Due to the large number of injuries, six fresh faces were chosen who will all make their debuts if they play. Dean Young, Nate Myles and Matthew Scott all deserved their positions. All have had outstanding seasons. It is tough to fight with the selection of Todd Carney considering his Dally M Medal and his versatility though Jamie Soward completely outplayed him in the Grand Final and should have been given due consideration. Tom Learoyd-Lars and Chris Lawrence, however, can consider themselves extremely lucky with Learoyd-Lars chosen ahead of Mick Weyman and Kade Snowden and Lawrence clearly the pet project of Tim Sheens.

It was disappointing not to see Josh Dugan included ahead of Jarryd Hayne despite Dugan outplaying Hayne all year and Dugan being more than capable of playing on the wing.

Other questionable selections were Greg Bird, Anthony Watmough and Willie Tonga. It continues to defy belief that Bird and Watmough could be selected ahead of the likes of Anthony Laffranchi, Ashley Harrison, Chris Heighington or Nathan Hindmarsh while Willie Tonga’s selection is an utter mystery. There is no doubt a shortage of centres available but Tonga’s attitude should surely have counted against him.

It was also pleasing to see Cooper Cronk get the halfback gig. It was a close run thing between Prince and Cronk and it was pleasing to see the Storm’s salary cap scandal didn’t count against him.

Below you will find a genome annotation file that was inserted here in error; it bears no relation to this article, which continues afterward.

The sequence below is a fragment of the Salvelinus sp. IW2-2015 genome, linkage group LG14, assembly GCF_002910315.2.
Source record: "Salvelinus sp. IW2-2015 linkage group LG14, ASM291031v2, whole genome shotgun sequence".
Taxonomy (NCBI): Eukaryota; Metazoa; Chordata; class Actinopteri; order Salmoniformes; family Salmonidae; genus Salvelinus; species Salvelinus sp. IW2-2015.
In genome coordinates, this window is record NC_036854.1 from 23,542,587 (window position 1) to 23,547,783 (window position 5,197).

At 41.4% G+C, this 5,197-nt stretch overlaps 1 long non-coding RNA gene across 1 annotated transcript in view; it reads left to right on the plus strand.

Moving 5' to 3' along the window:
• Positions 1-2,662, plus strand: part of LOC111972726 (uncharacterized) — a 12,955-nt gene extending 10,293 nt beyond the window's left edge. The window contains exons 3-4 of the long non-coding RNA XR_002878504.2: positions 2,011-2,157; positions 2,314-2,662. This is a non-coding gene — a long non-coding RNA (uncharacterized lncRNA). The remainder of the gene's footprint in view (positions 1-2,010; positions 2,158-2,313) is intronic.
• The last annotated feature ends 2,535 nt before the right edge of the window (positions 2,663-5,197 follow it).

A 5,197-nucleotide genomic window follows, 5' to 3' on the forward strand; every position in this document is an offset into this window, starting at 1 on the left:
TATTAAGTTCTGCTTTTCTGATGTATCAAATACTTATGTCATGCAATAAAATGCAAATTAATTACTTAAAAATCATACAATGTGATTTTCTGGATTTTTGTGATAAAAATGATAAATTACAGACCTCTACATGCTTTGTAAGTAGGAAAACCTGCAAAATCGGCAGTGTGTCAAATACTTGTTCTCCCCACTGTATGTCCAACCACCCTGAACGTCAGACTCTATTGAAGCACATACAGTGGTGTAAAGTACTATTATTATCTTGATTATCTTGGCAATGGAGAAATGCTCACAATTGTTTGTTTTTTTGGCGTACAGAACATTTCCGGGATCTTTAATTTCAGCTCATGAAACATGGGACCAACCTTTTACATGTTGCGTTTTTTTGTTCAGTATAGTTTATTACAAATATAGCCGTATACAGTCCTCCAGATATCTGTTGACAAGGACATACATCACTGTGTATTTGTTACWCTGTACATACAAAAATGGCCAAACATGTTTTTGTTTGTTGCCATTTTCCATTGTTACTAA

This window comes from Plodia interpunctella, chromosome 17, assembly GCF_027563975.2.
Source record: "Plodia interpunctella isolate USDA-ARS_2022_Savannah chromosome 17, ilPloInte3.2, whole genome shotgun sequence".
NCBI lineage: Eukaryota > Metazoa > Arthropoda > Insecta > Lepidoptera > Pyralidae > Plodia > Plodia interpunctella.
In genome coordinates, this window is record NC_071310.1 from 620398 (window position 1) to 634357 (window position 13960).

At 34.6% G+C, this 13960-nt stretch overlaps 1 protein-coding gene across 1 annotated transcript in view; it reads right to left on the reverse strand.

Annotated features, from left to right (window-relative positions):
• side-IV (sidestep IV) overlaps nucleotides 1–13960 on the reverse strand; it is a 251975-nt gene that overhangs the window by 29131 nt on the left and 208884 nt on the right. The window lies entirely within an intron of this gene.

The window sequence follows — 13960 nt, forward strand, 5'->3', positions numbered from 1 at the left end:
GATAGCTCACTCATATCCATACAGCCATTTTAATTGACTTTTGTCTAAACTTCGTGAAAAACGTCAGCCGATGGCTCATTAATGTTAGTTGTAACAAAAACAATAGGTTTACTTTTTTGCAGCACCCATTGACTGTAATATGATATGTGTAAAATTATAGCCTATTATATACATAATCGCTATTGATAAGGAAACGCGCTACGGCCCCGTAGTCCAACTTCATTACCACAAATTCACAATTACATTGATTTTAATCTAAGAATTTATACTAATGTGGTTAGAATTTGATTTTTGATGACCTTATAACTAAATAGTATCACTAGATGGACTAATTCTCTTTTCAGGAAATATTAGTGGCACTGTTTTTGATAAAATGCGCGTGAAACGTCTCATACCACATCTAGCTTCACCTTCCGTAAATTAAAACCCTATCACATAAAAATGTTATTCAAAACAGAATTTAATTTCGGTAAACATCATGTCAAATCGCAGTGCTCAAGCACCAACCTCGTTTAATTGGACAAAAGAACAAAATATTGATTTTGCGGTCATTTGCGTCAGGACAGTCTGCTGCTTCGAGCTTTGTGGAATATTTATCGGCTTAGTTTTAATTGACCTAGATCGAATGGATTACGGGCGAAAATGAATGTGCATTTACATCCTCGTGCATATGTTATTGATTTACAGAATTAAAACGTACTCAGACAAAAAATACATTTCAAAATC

NRL Betting Scandal: The day of doom, at least according to the text messages and emails implicating certain parties in the NRL betting scandal, has come and gone but that shouldn’t upset those who want the game clean and heads served on a platter. They will be on a platter soon enough and there could well be some big names with at least two internationals thought to be involved. The police investigation continues and the NRL will have no choice but to come down with a heavy hand. Casting no aspersions, there is at least one player alleged to have been involved that will almost never play rugby league again and certain parties from North Queensland might receive similar treatment. There are many who are arguing that the NRL deserves this for getting into bed with betting shops but that is as foolish as it is naïve. Betting on rugby league goes back as long as the game itself and was done with illegal SP’s and on the sly. Betting shops offer transparency and the NRL is right to have an agreement with them as it not only allows the NRL to cast an eye over matters like this but to get adequately compensated. It is the betting shops that have actually brought this to a head and it is the betting shops that will take down those involved. Issues should not be blurred. This is about a dodgy element fraudulently spot fixing in a football match not a discussion over the ills of betting on rugby league.